Emmy nominated Nigerian investigative journalist narrates battle with breast cancer, fibroid | Ripples Nigeria
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Emmy nominated Nigerian investigative journalist narrates battle with breast cancer, fibroid

Emmy nominated Nigerian investigative journalist narrates battle with breast cancer, fibroid

Nigerian investigative journalist, Rouna Meyer who got nominated for an international Emmy for her story titled ‘Sweet Sweet Codeine’ has opened up on her battle with fibroid and breast cancer.

In a series of tweets on her official Twitter handle, the journalist who said she was battling breast cancer while investigating cough syrup addiction in Nigeria, also revealed that she successfully underwent treatment while studying on scholarship for her doctorate degree.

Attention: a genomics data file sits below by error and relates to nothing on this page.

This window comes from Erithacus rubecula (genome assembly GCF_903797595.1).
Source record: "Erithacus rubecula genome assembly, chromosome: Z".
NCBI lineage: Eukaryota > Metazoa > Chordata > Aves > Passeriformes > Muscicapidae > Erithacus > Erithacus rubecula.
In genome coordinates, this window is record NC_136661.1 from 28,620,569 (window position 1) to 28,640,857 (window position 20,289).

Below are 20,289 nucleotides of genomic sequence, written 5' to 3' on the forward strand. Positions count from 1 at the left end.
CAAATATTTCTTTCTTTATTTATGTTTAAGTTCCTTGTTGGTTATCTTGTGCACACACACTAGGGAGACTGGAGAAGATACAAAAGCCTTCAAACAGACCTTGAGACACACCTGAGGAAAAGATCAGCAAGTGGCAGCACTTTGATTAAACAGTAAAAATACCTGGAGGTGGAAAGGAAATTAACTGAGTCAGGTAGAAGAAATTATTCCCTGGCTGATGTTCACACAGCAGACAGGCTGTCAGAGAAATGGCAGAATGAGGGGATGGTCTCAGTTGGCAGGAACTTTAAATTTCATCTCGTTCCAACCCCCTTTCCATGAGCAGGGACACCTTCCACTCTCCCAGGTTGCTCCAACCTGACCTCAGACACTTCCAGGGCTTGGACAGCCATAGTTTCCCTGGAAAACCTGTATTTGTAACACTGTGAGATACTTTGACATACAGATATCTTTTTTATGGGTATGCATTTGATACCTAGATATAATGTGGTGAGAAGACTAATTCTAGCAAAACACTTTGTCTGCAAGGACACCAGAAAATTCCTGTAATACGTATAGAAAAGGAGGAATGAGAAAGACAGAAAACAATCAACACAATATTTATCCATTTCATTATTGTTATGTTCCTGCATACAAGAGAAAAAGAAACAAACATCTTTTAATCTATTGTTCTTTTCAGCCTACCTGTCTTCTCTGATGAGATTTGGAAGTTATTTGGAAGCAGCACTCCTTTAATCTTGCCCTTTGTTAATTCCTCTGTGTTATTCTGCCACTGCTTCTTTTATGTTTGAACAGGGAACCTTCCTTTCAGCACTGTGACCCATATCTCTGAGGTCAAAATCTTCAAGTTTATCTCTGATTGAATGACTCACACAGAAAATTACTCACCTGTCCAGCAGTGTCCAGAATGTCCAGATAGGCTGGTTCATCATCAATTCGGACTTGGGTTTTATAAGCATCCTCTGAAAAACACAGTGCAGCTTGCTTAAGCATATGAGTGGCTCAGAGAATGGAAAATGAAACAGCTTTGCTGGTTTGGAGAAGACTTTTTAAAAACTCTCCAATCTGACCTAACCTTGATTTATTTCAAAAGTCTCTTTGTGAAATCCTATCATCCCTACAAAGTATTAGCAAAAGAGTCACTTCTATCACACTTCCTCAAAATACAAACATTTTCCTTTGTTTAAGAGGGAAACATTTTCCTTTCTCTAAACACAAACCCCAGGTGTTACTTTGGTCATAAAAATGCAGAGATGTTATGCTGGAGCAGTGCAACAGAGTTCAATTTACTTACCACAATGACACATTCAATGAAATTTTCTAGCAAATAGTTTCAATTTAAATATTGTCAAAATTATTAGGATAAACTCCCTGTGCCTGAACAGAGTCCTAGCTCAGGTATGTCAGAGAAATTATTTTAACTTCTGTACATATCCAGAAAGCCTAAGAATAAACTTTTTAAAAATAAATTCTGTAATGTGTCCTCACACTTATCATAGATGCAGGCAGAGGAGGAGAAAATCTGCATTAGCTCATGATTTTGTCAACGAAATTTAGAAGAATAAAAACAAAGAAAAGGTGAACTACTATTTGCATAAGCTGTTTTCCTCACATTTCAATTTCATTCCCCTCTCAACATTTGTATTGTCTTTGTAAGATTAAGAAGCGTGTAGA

Meyer, 37, also revealed in the post on Twitter that her condition had initially started off on account of her protracted battle with fibroid which eventually forced her to remove her womb for fear of carcinogenesis in a move which later turned out to be less important.

She wrote; “A year ago, I was diagnosed with breast cancer. Jan 5 to mid-June I had chemotherapy. July 10, I opted for a full mastectomy and declined implants. I’ve been in remission since July 18. To start this awareness thread, here’s me on my last day of chemo!

“I always had really bad fibroid – inherited from Mum’s family, along with the slim figure. In 2015, I had to have yet another operation. The doctor said fibroids were too big, so he literally reached behind his desk & gave me a drug to reduce them.